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Men defiant after failing to destroy wailing wall

Updated: 2011-08-05 07:36

By An Baijie and Tian Xuefei (China Daily)

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HARBIN - Local police have released five Chinese netizens who are suspected of splashing paint on a small wailing wall that was built to commemorate Japanese paramilitary immigrants.

Men defiant after failing to destroy wailing wall

Three Chinese netizens splash red paint on a small wailing wall dedicated to Japanese immigrants who came to China from 1932 to 1945 in Fangzheng county, Northeast China's Heilongjiang province, on Wednesday. [Photo/China Daily]

The wall, which bears the names of 229 people, was put up by the Fangzheng county government, in Heilongjiang province, as a memorial to the more than 5,000 Japanese who stayed and died in the county following the Japanese army's defeat in 1945. According to estimates, 35 million Chinese people were killed or wounded in the war.

The five men in the case - Wu Qingjun, Chen Fule, Song Huaduo, Zhang Zhecheng and Liang Zhi - went to Fangcheng county from Hunan, Hebei and Henan provinces on Wednesday. There they first tried to destroy the memorial with a hammer and, seeing that attempt fail, splattered it with red paint.

Alerted to the destruction, local police rushed to the scene and detained the five men after a fight.

The five were released on Wednesday night after being interrogated and came to Beijing on Thursday.

Wu Qingjun, the alleged organizer of the vandalism, called on top officials in Fangzheng county to "resign for putting up this wailing wall and humiliating the feelings of the Chinese people".

The five men are members of "The Protecting Diaoyu Islands Association," an online organization that is dedicated to protecting China's sovereignty over the Diaoyu Islands off the east coast of the mainland, which are also claimed by the Japanese government.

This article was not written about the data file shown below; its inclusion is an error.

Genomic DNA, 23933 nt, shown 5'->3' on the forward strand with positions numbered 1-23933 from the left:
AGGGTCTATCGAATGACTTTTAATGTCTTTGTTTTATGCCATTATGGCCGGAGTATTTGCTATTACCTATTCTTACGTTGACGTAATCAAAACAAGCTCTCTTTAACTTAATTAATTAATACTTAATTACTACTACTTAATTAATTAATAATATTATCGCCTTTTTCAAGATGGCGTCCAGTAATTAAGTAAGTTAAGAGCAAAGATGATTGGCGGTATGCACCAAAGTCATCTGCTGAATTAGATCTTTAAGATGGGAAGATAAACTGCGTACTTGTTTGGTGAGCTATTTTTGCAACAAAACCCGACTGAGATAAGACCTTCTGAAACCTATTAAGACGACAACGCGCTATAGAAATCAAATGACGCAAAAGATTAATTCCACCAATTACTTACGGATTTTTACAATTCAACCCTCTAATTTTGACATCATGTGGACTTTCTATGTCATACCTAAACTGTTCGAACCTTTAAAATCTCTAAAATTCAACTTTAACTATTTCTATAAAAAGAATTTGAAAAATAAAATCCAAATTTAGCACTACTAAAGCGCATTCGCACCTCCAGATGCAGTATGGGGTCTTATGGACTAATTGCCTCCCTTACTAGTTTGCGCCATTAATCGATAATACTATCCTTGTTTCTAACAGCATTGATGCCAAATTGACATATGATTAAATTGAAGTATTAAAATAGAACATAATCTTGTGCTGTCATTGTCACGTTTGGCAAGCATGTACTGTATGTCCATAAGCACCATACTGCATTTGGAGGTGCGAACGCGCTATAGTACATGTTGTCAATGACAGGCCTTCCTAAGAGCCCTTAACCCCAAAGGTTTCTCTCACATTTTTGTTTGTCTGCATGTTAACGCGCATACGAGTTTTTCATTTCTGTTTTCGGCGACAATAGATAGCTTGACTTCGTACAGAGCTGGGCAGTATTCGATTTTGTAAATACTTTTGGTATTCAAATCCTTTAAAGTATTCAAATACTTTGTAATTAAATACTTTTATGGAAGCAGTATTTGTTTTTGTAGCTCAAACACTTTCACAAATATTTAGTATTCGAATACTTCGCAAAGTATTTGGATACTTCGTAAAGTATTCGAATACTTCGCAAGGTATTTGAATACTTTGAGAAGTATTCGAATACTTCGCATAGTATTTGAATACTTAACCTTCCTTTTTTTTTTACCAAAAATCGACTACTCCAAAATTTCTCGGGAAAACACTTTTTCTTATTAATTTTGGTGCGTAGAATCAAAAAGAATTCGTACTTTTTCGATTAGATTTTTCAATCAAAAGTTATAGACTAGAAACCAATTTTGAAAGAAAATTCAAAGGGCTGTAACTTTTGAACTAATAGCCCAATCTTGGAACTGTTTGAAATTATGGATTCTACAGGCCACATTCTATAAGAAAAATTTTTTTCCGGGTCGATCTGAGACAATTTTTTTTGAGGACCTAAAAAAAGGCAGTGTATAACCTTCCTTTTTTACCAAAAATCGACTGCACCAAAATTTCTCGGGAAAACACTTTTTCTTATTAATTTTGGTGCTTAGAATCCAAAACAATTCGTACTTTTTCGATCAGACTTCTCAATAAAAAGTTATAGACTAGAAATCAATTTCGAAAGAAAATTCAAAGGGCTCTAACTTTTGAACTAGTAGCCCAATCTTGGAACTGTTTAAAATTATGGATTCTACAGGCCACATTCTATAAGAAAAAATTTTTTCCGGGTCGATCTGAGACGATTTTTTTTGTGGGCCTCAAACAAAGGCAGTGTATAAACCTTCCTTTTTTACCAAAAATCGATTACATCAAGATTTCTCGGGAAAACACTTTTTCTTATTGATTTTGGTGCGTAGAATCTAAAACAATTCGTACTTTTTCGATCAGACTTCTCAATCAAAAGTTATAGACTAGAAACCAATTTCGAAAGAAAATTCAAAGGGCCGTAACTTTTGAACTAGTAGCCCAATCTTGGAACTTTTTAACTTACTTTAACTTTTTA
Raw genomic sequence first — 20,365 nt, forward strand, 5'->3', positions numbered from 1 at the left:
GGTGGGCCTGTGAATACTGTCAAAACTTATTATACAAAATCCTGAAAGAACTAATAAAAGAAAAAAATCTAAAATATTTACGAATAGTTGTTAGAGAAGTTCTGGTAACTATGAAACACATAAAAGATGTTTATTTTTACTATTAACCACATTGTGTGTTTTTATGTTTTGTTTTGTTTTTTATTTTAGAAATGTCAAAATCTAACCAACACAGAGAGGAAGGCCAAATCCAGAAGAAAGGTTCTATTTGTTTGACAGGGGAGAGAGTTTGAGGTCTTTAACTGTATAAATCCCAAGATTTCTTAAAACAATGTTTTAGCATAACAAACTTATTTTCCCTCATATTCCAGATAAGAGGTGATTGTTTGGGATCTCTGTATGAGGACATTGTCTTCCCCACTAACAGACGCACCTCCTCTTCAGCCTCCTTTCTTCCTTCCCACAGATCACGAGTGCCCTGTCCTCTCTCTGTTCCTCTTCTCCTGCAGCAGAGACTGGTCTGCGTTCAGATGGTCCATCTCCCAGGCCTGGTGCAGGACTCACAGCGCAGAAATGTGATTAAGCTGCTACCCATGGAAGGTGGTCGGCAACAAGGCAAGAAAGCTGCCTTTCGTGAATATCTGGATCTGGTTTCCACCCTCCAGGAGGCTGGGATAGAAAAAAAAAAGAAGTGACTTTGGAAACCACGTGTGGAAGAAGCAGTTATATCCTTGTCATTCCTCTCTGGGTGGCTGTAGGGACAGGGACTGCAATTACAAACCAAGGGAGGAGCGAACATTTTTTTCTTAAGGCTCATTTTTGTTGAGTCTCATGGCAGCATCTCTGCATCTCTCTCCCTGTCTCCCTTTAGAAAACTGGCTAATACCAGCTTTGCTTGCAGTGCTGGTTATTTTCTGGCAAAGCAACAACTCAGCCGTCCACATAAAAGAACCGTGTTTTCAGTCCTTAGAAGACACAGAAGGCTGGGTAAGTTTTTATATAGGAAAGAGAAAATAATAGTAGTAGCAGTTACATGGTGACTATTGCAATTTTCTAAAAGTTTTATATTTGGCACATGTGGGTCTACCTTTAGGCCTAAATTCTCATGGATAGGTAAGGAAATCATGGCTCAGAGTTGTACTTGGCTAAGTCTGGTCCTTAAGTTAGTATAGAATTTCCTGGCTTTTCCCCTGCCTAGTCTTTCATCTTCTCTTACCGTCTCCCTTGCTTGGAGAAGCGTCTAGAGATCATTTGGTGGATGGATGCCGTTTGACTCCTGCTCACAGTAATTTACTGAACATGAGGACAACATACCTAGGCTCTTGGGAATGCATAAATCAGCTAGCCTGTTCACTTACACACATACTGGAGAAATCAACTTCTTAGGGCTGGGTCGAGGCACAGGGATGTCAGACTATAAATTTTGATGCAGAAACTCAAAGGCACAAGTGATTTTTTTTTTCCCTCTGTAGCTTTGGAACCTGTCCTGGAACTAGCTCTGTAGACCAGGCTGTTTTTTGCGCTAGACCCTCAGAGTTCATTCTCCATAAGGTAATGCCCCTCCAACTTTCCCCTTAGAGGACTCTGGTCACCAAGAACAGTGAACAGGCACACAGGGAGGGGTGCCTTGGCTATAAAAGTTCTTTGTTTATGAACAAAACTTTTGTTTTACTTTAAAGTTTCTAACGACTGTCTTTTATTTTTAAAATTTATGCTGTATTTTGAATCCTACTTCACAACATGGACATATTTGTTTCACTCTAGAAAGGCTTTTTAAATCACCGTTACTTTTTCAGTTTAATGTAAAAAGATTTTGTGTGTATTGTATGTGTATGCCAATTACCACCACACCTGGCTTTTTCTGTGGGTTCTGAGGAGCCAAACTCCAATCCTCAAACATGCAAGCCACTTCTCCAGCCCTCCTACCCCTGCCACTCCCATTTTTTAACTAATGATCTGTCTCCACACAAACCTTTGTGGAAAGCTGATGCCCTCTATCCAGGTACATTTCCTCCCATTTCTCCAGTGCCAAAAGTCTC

At a return party for the five men in Beijing, their supporters held up a banner that read "Welcome back to the five brave wall-breakers!".

"Shame on the Fangzheng government," the five men and their supporters chanted while posing for a photograph. "(The local government should) apologize immediately."

The Fangzheng county government refused to comment when called by China Daily on Thursday, only saying many of the netizens who have written online about the case are making too much of it.

Hong Zhenguo, executive deputy head of Fangzheng county, said on Tuesday that the local government spent 500,000 yuan ($77,650) to build two wailing walls. One of them commemorates the Japanese immigrants and the other the Chinese parents who adopted the children of those immigrants.

The first of the wailing walls reflects the kindness of local residents, Hong said, adding it has also helped to teach Japanese visitors about the history of the war.

From 1932 to 1945, the Japanese government sent more than 200,000 emigrants, some of them ex-servicemen, to Northeast China, which was then under Japanese rule. Their primary mission was to establish a colony.

Akiyama Hiroki, deputy consul of the Consulate General of Japan in Shenyang, capital of Liaoning province, said the wailing wall was set up by the local government, and the Japanese government has not put money or materials toward the project.

The wall has drawn anger from local residents and the sons and daughters of Chinese soldiers, especially those whose fathers had fought against the Japanese invaders.

Li Min, 88, a veteran who fought against Japanese troops in Northeast China during World War II, said the Japanese paramilitary immigrants were armed with weapons, some of which came from Japanese troops.

"Chinese farmers had to hand in their vegetables and grain to the immigrants after our harvests, or they would be thrown into prison and charged with economic crimes," Li said.

He said it's absurd to build wailing walls for the invaders, especially at a time when the Japanese are revising their history books and refusing to acknowledge that their forbearers had invaded China.

"We will return to Fangzheng someday to destroy the wall if it is not demolished by the local government," Chen Fule was quoted by Legal Evening News as saying on Thursday.

Zhao Yinan, Zhou Huiying and Yu Haiping contributed to this story.


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